from the gotta-start-somewhere dept.
OckNock writes "Carnegie Mellon is offering free courses through its Open Learning Initiative. Unlike MIT's OpenCourseWare which has 700 courses available, Carnegie Mellon currently only has five courses available. However, Carnegie Mellon is unique in that they offer '...courses [that] include a number of innovative online instructional components such as: cognitive tutors, virtual laboratories, group experiments, simulations,' so rather than just offering course material Carnegie Mellon is pursuing a more interactive, community approach. Carnegie Mellon is also unique in that they offer the courses as an Academic Version which '...is offered through educational institutions for credit awarded by the student's home institution.' Interestingly, The William and Flora Hewlett Foundation funds both MIT's OpenCourseWare and Carnegie Mellon's Open Learning Initiative ('Funding for the Open Learning Initiative at Carnegie Mellon has been provided by The William and Flora Hewlett Foundation.') Sadly, the courses are not supported on any open source platforms or even any open source web browsers. More importantly, I'm curious how other universities will start making their courses available freely online."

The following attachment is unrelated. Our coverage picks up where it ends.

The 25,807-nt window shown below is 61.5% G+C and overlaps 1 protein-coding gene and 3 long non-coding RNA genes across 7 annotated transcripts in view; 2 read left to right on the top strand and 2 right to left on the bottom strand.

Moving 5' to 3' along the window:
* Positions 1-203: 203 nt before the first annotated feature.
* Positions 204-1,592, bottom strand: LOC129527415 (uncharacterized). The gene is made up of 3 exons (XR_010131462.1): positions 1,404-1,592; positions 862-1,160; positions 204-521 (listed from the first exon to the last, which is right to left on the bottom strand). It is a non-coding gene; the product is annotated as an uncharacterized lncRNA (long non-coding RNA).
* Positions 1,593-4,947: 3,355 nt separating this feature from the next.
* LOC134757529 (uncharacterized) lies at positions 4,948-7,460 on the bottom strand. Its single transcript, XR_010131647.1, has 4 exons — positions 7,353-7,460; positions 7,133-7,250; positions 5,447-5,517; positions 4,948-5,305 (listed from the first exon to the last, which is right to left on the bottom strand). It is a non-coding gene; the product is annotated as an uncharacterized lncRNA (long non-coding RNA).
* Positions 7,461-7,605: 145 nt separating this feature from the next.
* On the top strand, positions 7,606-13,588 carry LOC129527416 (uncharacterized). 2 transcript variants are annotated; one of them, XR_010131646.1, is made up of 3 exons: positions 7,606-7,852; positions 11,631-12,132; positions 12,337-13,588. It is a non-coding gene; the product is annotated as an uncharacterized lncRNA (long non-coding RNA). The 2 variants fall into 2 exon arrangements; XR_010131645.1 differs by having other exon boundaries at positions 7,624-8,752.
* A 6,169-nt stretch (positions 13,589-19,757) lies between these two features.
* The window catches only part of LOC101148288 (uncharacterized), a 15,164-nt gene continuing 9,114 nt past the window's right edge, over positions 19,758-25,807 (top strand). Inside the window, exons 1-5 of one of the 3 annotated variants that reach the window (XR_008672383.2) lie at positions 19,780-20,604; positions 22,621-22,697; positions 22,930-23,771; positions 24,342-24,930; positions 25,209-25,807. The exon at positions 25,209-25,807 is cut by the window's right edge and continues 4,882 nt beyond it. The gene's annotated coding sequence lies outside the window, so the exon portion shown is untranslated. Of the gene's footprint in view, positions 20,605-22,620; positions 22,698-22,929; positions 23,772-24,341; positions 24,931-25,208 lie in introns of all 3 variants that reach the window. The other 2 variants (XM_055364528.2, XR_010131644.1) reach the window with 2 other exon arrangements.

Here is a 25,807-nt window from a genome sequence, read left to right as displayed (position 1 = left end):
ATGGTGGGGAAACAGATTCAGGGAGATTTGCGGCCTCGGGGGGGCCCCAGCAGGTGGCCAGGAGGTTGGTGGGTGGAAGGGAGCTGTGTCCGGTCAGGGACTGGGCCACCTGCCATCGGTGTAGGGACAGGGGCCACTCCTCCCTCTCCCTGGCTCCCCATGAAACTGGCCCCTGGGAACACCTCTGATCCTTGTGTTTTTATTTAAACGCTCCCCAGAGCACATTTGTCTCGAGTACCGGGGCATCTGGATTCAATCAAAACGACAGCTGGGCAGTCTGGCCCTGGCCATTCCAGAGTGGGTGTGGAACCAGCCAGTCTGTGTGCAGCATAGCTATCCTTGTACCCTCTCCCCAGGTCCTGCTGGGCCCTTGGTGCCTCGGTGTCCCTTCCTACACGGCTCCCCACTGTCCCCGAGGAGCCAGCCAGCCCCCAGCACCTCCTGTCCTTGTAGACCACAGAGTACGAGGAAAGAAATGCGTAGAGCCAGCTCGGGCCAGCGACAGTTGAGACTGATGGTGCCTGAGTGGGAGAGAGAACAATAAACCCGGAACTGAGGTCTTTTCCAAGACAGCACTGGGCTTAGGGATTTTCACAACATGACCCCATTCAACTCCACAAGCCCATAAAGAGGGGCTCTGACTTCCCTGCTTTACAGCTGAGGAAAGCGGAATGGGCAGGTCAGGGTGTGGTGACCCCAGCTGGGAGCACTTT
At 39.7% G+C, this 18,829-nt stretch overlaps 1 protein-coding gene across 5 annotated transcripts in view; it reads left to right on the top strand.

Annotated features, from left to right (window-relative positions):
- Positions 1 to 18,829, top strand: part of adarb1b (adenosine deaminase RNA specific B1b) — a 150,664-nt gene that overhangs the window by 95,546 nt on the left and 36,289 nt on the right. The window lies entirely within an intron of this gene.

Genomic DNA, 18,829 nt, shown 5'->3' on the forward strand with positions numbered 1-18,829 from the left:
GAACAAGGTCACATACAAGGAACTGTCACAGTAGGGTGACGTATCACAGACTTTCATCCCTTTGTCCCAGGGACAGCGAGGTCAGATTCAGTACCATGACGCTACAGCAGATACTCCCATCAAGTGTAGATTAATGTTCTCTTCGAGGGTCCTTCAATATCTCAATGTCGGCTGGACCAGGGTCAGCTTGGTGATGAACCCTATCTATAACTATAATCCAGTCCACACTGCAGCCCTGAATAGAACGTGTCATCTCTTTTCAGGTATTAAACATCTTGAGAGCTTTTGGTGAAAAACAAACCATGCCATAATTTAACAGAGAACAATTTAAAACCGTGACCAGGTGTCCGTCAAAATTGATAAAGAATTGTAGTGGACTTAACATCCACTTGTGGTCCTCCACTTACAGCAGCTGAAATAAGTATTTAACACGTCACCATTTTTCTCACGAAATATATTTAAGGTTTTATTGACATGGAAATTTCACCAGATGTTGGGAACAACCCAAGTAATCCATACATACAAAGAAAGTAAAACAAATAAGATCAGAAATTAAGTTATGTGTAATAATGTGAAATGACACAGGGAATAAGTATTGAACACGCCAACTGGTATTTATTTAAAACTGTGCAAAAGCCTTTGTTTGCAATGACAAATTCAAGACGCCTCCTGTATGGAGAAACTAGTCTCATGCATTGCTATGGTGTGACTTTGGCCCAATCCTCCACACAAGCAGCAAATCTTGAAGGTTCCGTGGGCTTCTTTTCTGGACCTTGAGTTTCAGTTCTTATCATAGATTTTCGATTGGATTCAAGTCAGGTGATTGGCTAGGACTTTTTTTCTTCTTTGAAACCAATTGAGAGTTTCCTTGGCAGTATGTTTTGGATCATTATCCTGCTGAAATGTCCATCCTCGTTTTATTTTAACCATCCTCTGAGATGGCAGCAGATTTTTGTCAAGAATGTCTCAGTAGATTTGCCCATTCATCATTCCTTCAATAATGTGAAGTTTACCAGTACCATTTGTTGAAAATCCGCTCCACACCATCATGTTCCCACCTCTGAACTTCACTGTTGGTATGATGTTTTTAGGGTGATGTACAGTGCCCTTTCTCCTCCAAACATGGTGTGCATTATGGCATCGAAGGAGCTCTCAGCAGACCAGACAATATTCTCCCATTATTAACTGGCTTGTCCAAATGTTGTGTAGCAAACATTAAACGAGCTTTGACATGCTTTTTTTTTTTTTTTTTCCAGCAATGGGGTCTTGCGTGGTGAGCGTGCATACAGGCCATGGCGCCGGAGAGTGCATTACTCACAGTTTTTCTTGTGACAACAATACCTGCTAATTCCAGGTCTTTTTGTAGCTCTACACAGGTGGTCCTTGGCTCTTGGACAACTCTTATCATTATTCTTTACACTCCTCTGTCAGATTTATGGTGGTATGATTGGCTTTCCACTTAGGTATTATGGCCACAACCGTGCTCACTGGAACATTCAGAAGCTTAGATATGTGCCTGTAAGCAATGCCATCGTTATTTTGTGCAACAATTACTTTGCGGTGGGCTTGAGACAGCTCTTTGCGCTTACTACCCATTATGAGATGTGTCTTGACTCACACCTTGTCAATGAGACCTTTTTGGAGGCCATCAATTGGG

I judge a religion as being good or bad based on whether its adherents
become better people as a result of practicing it.
- Joe Mullally, computer salesman